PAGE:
Three Policy Scholars, selected from the Max Bell School MPP class of 2020, will receive research fellowships with prominent Canadian policy think tanks.
The Institute for Research on Public Policy (IRPP) has partnered with McGill University’s Max Bell School of Public Policy as a participating organization in the Policy Scholars program, a series of new research fellowships awarded annually to promising Max Bell School Master of Public Policy (MPP) students.
“With the launch of our MPP program and the arrival of our inaugural cohort, we knew providing impactful career opportunities with an organization like the IRPP was essential for both the success of our program and the career trajectory of our MPP students,” stated Chris Ragan, Director of the Max Bell School of Public Policy.
Funded by the Max Bell Foundation, the program enables students to spend six months working at a prominent Canadian think tank.
Max Bell came to McGill in 1928 to earn a commerce degree. In 1962 he joined the Board of Governors, and when he established the Foundation that bears his name, he specified that 30 percent of all grants the Foundation makes shall support McGill University. The Foundation is proud of its long association with McGill, and delighted that the first cohort of students is about to complete their MPPs at the Max Bell School of Public Policy. These Policy Scholars will make important contributions to three of Canada’s foremost think tanks, and the Foundation is pleased to support their work.
This year, the IRPP is welcoming MPP student Paisley Sim to join the organization’s newly-launched Centre of Excellence on the Canadian Federation. Sim will be working under the Centre’s Executive Director, Charles Breton.
“My colleagues at the IRPP and I are proud to be part of the Max Bell Policy Scholars program and delighted to welcome Paisley Sim to the Centre of Excellence on the Canadian Federation,” said Breton. “Paisley brings a great deal of political experience with her, thanks to her work for then-Alberta Premier Rachel Notley as well as in the Legislative Assembly of Alberta. This experience combined with the knowledge she gained as part of the inaugural cohort of MPP at the Max Bell School make her ideally suited to help us set the Centre’s research agenda for the coming years.”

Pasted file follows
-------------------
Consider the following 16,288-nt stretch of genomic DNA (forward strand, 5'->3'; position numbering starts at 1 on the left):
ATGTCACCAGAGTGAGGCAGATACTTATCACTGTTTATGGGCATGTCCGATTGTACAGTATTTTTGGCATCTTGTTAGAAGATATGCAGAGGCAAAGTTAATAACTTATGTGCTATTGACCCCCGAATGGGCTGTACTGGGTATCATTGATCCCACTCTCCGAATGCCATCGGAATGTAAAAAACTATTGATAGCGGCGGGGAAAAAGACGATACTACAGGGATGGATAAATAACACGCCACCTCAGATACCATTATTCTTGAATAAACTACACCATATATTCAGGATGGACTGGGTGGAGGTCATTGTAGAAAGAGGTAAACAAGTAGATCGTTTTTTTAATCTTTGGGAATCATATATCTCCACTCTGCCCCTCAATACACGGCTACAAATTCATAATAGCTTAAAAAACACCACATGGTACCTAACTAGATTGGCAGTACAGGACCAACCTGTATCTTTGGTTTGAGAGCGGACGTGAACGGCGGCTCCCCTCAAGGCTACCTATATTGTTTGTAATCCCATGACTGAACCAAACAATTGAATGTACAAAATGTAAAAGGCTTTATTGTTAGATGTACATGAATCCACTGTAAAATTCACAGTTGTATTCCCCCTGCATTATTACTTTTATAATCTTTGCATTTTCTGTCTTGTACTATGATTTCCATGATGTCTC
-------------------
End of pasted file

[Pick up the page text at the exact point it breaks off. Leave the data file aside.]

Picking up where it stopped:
Sim’s research mandate will include review and analysis of various issues that relate to federalism – from equalization, to Indigenous governance, to regional economic patterns.
“McGill has prepared me to distill complex macroeconomic trends and understand the intergovernmental relations impacting federal arrangements. I look forward to contributing to new research on federalism, reconciliation with Indigenous peoples, and our democratic institutions as a Policy Scholar at the IRPP,” said Paisley.
“Our MPP students are coming out of an intensive degree that is reflective of the real world,” said Catherine Stace, the Max Bell School Career Services Manager. “Paisley’s selection for the Policy Scholars program – which will give her the opportunity to work on issues of vital importance at the distinguished Institute for Research on Public Policy – recognizes her academic achievements and provides a launchpad for her career.”
Max Bell School of Public Policy